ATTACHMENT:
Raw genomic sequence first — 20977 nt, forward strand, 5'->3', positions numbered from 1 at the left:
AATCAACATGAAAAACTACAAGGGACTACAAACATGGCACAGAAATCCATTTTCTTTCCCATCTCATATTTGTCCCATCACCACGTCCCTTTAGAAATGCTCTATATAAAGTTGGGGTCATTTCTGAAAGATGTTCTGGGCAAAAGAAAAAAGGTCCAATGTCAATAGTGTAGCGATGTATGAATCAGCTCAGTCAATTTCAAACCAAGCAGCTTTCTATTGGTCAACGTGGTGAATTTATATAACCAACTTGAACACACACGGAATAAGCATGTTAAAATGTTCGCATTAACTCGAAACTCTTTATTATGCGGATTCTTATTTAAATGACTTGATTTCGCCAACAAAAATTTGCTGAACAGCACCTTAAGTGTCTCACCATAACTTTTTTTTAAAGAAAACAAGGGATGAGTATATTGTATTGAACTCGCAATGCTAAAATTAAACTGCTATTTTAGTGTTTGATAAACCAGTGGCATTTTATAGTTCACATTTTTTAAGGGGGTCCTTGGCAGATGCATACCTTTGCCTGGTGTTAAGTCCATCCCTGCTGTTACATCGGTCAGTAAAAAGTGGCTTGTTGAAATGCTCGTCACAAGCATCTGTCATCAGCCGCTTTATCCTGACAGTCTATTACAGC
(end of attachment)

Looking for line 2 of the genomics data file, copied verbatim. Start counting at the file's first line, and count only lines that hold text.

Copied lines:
AATCAACATGAAAAACTACAAGGGACTACAAACATGGCACAGAAATCCATTTTCTTTCCCATCTCATATTTGTCCCATCACCACGTCCCTTTAGAAATGCTCTATATAAAGTTGGGGTCATTTCTGAAAGATGTTCTGGGCAAAAGAAAAAAGGTCCAATGTCAATAGTGTAGCGATGTATGAATCAGCTCAGTCAATTTCAAACCAAGCAGCTTTCTATTGGTCAACGTGGTGAATTTATATAACCAACTTGAACACACACGGAATAAGCATGTTAAAATGTTCGCATTAACTCGAAACTCTTTATTATGCGGATTCTTATTTAAATGACTTGATTTCGCCAACAAAAATTTGCTGAACAGCACCTTAAGTGTCTCACCATAACTTTTTTTTAAAGAAAACAAGGGATGAGTATATTGTATTGAACTCGCAATGCTAAAATTAAACTGCTATTTTAGTGTTTGATAAACCAGTGGCATTTTATAGTTCACATTTTTTAAGGGGGTCCTTGGCAGATGCATACCTTTGCCTGGTGTTAAGTCCATCCCTGCTGTTACATCGGTCAGTAAAAAGTGGCTTGTTGAAATGCTCGTCACAAGCATCTGTCATCAGCCGCTTTATCCTGACAGTCTATTACAGC